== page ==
Rolling into Bethlehem,
we’re rolling in tonight
Rolling into Bethlehem with
camels and grins of teeth so white
Old Nick told me not to speak,
he’s telling me not to speak
Christ’s a glorious a tearaway from
women and flies and men so meek

It came to the breaking of the bread and sipping of the wine; the Consecration, it was called. Matthew took stock of three women being handed chalices full of the Eucharist. Before the Body could be corrupted by sinful flesh, he rushed up the aisle and punched one of them in the nose. His band of men came tearing out of their pews, assisting him with his work. The ground was littered with the Blessed Sacrament. They inflicted damage the way any devoted man of God should. The bedraggled midget who’d visited Matthew was the supposed face of Catholicism, and it seemed reasonable to follow his example. For had Emmanuel not said:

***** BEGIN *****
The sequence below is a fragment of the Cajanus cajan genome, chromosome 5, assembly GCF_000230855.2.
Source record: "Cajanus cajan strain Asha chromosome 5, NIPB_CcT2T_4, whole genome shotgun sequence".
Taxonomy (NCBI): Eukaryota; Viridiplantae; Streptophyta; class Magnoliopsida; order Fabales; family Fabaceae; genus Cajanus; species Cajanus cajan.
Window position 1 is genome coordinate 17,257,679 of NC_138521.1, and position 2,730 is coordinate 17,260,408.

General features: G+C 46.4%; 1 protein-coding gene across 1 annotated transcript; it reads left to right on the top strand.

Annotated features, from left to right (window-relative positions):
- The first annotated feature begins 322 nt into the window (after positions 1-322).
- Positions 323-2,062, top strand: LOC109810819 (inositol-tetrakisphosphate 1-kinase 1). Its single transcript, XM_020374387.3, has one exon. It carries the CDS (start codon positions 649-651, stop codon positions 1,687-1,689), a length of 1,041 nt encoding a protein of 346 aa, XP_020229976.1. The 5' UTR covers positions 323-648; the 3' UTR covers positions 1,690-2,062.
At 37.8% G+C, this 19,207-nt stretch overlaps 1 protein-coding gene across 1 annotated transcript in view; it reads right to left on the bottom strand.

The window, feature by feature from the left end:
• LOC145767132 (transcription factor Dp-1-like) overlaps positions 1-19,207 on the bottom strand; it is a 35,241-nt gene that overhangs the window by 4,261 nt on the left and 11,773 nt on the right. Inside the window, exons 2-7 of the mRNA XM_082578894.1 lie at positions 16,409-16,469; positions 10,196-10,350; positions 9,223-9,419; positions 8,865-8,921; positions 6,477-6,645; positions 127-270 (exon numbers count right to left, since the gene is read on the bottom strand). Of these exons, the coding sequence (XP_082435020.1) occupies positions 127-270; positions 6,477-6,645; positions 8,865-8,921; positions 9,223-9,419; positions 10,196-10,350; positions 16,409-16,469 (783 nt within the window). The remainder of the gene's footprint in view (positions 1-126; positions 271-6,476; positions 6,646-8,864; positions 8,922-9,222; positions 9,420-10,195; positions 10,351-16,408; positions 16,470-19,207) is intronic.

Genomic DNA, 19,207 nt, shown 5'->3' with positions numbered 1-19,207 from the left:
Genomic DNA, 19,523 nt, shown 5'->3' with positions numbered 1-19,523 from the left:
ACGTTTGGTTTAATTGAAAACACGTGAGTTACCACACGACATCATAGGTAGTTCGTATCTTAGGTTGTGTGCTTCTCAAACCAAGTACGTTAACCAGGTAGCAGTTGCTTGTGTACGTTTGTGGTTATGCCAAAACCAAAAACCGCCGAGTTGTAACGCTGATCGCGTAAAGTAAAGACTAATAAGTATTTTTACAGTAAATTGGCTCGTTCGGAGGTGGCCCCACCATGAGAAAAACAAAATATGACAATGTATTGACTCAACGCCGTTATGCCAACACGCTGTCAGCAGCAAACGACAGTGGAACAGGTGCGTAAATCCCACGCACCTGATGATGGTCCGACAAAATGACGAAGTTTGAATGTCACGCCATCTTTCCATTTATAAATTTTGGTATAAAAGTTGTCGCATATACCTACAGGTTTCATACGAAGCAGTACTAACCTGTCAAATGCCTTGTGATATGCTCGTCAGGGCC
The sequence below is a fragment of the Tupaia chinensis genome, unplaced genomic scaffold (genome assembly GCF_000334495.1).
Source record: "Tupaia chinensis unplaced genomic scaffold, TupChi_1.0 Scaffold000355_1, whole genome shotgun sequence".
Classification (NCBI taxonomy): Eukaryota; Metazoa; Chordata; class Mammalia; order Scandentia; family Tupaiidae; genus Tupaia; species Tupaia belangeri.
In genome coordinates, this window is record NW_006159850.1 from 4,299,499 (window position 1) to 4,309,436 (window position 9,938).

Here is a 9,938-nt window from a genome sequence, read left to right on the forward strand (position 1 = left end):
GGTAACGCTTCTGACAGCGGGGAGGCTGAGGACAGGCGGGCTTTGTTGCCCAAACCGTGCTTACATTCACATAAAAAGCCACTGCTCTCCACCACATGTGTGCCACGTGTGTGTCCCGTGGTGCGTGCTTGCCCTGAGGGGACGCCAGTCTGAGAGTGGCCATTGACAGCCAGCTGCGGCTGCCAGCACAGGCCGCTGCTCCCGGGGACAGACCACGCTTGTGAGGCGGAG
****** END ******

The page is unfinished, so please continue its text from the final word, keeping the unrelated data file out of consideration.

Do not suppose that I have come to bring peace to the Earth. I did not come to bring peace, but a sword.

He’d be proud, and put in a good word with the Big Cheese.

Matthew and the other Apostles visited a different mass every Sunday. They came packing a punch each time, reminding the flock of the dangers posed by women in the church. It was always the same communion of violence. Having schooled another disillusioned congregation, they marched out, and went about their day in the peace of loving and serving the Lord.


“The Rogue Messiah” was a runner-up in Terror House’s Easter Submission Contest. To read the winning stories, click here.